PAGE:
Writing a Book for Mothers Apart

This week I’ve started writing a book that has been many years in the making.

Before this week, I’ve been preparing to spend some time working out exactly what type of book it is that I want to write… a self-help book for mothers apart, a memoir, an autoethnography, a novel, a practitioner handbook?

No sooner had I retrieved my A1 flipchart paper, my felt pens and post-it notes to begin storyboarding (taught to me by the amazing Wendy Stainton-Rogers) my decision was made. I needed to go into my old uni email account for some information and there was an unread email from a friend of mother apart, Lisa Jenkins, who wrote to me last year to tell me about the circumstances of not being able to see her children. This is what Lisa’s friend’s email said:

You don’t know me but my friend, Lisa Jenkins, wrote to you last year asking for advice on how best to deal with the maternal alienation her partner was inflicting on her and her children.

Sadly Lisa was found dead, on the Isle of Man, last month.  I know she was grateful for your suggestions. 

Myself and some of her friends would like to do something around MA in her memory, if you have any suggestions we would be most grateful to you.

The news is devastating, tragic and so terribly sad.

There is currently an enquiry but if, as I suspect, Lisa found the pain of mother-child separation so unbearable that she ended her life, then the enquiry won’t record any such details. It will simply conclude there were no suspicious circumstances or third-party involvement in Lisa’s death, and this will be accepted by the court. End of story.

Reading Lisa’s friend’s email, I knew instantly the book I needed to write. I went back to Lisa’s email and it was all there – her story just like many other stories, including my own once upon a time: mother apart struggling to find a way back to her beloved children, desperately seeking advice and support from anyone who might be able to help.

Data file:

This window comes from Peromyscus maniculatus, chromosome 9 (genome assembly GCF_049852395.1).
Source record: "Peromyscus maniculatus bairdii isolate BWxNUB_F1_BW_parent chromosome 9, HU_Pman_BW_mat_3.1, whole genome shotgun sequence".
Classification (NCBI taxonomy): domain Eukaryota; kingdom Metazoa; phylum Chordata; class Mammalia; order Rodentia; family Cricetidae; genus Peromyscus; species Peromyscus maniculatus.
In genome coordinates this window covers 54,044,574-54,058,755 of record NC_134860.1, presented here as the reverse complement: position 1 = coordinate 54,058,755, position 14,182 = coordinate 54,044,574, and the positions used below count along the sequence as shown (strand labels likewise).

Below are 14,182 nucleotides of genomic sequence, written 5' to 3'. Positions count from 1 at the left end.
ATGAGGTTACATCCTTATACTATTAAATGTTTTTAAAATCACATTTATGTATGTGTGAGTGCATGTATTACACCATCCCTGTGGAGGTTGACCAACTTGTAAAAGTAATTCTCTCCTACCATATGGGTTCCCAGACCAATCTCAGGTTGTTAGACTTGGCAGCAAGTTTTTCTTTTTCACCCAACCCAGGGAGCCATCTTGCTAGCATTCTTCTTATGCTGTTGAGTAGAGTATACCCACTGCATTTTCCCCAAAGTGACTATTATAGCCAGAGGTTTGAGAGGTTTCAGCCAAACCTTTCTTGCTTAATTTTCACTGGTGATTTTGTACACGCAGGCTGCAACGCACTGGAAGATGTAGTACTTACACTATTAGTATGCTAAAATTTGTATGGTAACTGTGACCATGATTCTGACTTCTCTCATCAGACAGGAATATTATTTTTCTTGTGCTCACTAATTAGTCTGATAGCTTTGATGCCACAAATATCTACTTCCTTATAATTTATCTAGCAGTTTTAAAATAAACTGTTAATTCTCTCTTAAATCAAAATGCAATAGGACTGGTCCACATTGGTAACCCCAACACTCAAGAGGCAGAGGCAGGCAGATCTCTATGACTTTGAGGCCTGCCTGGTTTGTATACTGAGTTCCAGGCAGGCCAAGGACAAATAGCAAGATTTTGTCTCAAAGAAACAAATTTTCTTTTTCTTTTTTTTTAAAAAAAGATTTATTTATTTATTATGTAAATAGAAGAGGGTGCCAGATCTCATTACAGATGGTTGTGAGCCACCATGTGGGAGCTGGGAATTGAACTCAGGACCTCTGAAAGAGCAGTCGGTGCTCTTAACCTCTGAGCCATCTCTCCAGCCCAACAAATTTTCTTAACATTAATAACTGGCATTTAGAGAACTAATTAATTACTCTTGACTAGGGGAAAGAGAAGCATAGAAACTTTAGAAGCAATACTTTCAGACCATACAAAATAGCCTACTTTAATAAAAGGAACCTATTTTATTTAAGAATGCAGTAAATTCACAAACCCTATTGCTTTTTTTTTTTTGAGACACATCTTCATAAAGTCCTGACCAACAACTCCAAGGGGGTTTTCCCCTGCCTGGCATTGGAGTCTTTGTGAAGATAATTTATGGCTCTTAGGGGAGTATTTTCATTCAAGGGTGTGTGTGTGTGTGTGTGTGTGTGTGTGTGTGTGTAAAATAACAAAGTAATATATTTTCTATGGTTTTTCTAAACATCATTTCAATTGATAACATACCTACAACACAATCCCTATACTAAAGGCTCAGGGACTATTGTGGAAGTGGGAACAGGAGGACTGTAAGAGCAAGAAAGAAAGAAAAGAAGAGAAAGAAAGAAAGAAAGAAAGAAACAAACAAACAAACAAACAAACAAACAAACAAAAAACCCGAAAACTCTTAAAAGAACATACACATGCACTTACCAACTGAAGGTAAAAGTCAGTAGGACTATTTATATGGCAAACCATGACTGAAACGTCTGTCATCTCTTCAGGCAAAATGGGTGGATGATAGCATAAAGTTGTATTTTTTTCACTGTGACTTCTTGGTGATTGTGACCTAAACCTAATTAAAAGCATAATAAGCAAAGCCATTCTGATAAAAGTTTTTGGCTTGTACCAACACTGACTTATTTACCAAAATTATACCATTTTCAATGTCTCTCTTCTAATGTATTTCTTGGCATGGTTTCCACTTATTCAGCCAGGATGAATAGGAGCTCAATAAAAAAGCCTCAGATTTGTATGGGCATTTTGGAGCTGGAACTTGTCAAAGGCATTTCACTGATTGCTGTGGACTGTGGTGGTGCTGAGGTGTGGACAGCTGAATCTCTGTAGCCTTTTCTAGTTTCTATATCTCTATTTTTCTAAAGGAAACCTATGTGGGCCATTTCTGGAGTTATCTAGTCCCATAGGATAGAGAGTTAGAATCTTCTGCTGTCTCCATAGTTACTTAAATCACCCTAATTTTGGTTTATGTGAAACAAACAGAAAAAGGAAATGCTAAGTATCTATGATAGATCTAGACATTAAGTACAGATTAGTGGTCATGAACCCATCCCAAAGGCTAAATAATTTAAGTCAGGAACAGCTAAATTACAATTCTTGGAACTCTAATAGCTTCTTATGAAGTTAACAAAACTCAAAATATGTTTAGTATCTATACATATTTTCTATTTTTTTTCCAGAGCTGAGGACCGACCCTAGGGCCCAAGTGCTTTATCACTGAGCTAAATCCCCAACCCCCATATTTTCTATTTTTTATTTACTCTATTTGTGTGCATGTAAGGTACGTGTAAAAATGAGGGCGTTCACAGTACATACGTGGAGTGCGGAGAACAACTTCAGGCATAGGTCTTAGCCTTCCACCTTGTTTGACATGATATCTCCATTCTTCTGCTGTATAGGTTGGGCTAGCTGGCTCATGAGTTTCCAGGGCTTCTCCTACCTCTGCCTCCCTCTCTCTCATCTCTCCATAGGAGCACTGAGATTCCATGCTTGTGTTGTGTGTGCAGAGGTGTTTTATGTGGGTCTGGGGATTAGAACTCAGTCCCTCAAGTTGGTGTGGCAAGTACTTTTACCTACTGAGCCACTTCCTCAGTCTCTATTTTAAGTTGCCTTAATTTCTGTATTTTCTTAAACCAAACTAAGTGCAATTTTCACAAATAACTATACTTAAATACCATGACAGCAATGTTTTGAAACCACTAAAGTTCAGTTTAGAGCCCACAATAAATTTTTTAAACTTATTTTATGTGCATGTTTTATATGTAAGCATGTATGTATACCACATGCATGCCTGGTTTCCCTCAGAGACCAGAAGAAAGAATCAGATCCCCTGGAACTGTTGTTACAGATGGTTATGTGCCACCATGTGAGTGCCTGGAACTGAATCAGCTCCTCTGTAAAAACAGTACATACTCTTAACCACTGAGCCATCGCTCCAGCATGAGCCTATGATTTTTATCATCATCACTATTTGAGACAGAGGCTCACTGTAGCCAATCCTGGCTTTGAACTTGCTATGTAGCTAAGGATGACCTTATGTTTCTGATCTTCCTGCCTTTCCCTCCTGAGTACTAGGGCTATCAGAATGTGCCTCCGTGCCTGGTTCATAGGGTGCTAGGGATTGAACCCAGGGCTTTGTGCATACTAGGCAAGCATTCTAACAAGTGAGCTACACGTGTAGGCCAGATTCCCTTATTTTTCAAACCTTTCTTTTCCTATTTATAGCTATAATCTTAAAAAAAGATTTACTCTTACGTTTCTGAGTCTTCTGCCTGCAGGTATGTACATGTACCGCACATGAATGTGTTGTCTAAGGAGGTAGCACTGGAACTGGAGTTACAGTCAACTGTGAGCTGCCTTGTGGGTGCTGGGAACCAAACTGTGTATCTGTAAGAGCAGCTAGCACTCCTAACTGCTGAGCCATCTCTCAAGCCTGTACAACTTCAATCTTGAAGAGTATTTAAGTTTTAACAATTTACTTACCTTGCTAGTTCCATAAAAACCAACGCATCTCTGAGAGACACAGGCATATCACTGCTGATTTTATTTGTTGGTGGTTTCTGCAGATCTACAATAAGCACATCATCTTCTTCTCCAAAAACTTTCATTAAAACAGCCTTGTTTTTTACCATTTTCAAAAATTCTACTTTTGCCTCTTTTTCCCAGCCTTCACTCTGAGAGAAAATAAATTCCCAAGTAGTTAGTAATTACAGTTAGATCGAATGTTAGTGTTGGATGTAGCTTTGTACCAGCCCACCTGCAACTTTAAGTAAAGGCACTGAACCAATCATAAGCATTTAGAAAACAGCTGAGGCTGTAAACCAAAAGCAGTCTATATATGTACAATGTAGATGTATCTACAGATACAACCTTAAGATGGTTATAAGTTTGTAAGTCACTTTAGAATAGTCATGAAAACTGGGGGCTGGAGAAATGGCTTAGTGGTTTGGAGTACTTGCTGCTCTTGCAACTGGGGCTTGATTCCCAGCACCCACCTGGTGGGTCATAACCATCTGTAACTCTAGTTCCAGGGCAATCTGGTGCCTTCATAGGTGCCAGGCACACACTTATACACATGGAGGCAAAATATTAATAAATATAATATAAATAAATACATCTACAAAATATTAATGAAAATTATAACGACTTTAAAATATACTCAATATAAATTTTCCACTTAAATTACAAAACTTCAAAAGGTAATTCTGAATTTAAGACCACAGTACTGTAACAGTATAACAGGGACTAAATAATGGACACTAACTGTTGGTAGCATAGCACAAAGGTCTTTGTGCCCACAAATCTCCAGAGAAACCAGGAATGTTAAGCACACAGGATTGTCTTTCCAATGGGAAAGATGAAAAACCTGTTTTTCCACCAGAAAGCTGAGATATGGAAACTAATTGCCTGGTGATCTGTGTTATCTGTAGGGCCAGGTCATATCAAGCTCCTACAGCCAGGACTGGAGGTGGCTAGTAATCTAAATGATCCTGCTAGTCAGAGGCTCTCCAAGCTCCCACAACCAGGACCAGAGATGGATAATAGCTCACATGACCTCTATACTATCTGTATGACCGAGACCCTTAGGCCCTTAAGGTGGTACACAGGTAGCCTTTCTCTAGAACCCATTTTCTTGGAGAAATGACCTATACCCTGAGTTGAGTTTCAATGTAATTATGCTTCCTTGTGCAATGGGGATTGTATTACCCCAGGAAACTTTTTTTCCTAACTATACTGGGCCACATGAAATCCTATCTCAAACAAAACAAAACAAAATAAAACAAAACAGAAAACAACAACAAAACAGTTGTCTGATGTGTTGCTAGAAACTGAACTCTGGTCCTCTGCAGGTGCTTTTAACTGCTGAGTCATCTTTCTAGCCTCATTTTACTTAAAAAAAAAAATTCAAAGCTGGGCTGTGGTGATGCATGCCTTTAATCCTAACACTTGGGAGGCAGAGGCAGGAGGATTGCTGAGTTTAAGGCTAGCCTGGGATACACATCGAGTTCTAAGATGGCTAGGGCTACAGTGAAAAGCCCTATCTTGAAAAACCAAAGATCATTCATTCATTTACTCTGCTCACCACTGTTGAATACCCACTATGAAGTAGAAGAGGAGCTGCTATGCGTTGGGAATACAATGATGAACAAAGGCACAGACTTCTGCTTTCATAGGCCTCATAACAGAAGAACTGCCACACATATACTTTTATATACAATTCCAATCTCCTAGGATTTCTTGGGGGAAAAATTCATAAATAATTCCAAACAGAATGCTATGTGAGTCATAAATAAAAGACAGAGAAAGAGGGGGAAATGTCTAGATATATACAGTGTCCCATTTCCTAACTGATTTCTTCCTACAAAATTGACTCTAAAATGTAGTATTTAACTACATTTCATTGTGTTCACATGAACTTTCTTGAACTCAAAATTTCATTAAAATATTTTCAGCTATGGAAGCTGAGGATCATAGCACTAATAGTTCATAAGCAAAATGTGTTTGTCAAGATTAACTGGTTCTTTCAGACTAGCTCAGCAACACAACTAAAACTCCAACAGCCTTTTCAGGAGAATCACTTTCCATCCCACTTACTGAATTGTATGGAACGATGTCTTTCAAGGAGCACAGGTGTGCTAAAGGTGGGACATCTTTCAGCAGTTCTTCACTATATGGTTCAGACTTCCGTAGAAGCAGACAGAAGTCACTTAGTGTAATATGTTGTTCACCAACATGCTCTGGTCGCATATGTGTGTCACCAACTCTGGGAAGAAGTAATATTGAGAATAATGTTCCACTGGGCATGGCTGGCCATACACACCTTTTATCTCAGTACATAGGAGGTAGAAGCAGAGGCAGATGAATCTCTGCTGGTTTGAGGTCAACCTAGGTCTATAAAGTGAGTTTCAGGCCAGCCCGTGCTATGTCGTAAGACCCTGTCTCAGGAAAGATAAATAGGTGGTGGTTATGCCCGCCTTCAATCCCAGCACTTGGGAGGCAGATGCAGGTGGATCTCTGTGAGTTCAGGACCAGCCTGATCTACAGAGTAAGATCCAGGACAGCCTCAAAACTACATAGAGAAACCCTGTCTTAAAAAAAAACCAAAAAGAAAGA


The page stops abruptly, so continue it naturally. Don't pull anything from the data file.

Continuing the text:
So, I’ve started writing a book for mothers apart.

I’ll be sharing the draft as I go for feedback, so watch this space…

And Lisa, my heart goes out to you (and your children). You were a loving mother and a good friend to many.  Yes, I would like to do something around MA in your memory as your friend suggests. I would like to honour you in my book.

About Dr Laura Monk

I am a researcher and counselling tutor based at University of Nottingham. My doctoral research investigated how to improve professionals' responses to mothers who become separated from their children. I developed a training workshop for the professionals who mothers come into contact with - largely at the intersection of health and social care, the family courts and domestic abuse services. I am also a counsellor and psychotherapist and offer feminist therapy for survivors of domestic abuse - especially coercive control. I am a Women's Aid domestic violence prevention advocate.
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9 Responses to Writing a Book for Mothers Apart

  1. Michelle says:

    Heart braking my she rest in peace.

    Liked by 1 person

  2. Dawn Bayton says:

    So sad to read the tragic story of your friend Lisa. My heart also goes out to her and her children. A wonderful idea to honour a wonderful Mother in your book.
    All the very best in this new project for you Laura, I know you will tackle the subject matter with compassion, insight and depth. Lots of Mother’s are standing with you in this.

    Like

    • Thank you for your support and confidence in me, Dawn. I’ll work hard to do justice to all the mothers apart out there, especially those who gave their time so generously to this project.

      I didn’t know Lisa, personally, but she was a devoted mother who was desperately seeking help to get her children back. She wrote to me at great length and seemed incredibly brave, active and resourceful. I don’t know what happened – it’s really tragic.